The truth is, I’m crouched over my keyboard like the elephant man trying to siphon a bowl of soggy cornflakes through a twisted straw. And the music I would choose to serenade this obscenity? Nothing other than the exasperating theme to Coronation Street, emitting the inspirational ambiance of explosive diarrhea, that would quite possibly suck the life out of a stable of wild mustangs. Yes, that’s right, the musical theme that one would be likely to find in an elevator whilst on a stop over in purgatory.
I’m also probably the last man on this planet that should attempt to start writing a blog, simply because I hate reading. I always have, unless it’s within arm’s-length whilst I’m sitting on the toilet, I simply couldn’t be bothered. I guess it’s a childhood thing from my early days at school, I was such a lousy reader that the Brides of Christ (teachers, as in nuns) even thought I was dyslexic, speaking of which; why did they make that bloody word so hard to spell!
Anyway, the weaker students like me would be asked to read, which required the reader to stand up and read in front of the class. As I stood there hesitantly petrified, I would proceed with the story that was as easy on the ear and had the majestic flow of an accordion being kicked down a spiral staircase and at the same time I had to contend with a sniggering class and the piercing glare of a nun who had about as much sympathy for my reading disability as a six month old rottweiler shows to a slipper.
I could sense the bigger words approaching, a bit like a learner driver approaching a roundabout, I’d get nervous, reduce my speed and try to predict the pronunciation of the word before it arrived. This of course would lead to my inevitable downfall, as I would lose track of the words that I was supposed to be reading, stall, the gears would grind, I’d heedlessly plough through the sentence, disregarding all road signs, pedestrians, articulated lorries, (And crazy old women that push trolleys full of junk and insensitively scream at telephone poles and throw empty coke bottles at stray cats), in order for me to make it out the other side. This made the story I was reading about as entertaining as trying to lipread a toothless eighty-four year old man while he’s tucking into a bowl of hot spaghetti. Whatever way you look at it I get very little reading done!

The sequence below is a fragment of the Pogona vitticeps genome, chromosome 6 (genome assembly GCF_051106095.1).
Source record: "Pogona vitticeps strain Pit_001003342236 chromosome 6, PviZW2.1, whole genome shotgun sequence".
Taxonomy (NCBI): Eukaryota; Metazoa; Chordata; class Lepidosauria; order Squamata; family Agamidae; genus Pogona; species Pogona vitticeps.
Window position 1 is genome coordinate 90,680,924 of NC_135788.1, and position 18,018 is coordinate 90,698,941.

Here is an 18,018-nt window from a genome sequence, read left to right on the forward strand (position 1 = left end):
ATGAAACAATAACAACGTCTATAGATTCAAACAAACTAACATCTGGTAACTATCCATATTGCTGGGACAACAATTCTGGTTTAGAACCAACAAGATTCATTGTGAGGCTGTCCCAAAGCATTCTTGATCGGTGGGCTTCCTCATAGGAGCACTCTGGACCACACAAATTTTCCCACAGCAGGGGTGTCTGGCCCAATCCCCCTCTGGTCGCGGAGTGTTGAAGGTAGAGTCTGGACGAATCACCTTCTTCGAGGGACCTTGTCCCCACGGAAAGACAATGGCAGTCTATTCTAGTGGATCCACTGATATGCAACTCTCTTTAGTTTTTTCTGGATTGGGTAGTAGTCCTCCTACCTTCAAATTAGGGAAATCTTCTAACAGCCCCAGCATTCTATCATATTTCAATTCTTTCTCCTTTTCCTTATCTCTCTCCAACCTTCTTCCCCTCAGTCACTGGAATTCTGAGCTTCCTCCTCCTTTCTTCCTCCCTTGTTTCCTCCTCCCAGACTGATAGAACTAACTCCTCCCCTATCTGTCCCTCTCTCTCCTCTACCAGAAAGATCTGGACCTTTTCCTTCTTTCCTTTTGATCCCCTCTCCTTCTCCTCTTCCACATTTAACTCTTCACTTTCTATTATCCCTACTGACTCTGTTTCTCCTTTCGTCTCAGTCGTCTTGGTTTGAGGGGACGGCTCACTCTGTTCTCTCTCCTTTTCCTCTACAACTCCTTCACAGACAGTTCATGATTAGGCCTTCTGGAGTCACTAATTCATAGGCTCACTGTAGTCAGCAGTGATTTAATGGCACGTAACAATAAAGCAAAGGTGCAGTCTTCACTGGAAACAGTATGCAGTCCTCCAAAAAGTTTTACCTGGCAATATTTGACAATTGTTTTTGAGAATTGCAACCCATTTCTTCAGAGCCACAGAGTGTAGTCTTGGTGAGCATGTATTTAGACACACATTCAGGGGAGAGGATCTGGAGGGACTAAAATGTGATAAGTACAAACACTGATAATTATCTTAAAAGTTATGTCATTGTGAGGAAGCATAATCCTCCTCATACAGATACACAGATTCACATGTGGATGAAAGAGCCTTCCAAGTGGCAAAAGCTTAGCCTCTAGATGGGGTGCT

I have also been told that I am a good listener, which is untrue. To the untrained eye it may seem that I am a good listener, this is probably due to the fact that I am inclined to stare at the individual who is talking and occasionally nod in agreement giving the impression that he/she has my undivided attention. I’m not listening, I’m in another world, more than likely wondering why there is a huge ball of fire in the sky spinning around us as we travel at breakneck speed across the Milky Way, or I’m being distracted by the radio in the background whilst trying to determine did he just sing “a bite of my sandwich” or a “vegemite” sandwich? I guess I could compare my attention span to that of a marmalade sandwich, I say marmalade sandwich, because I’m eating one now.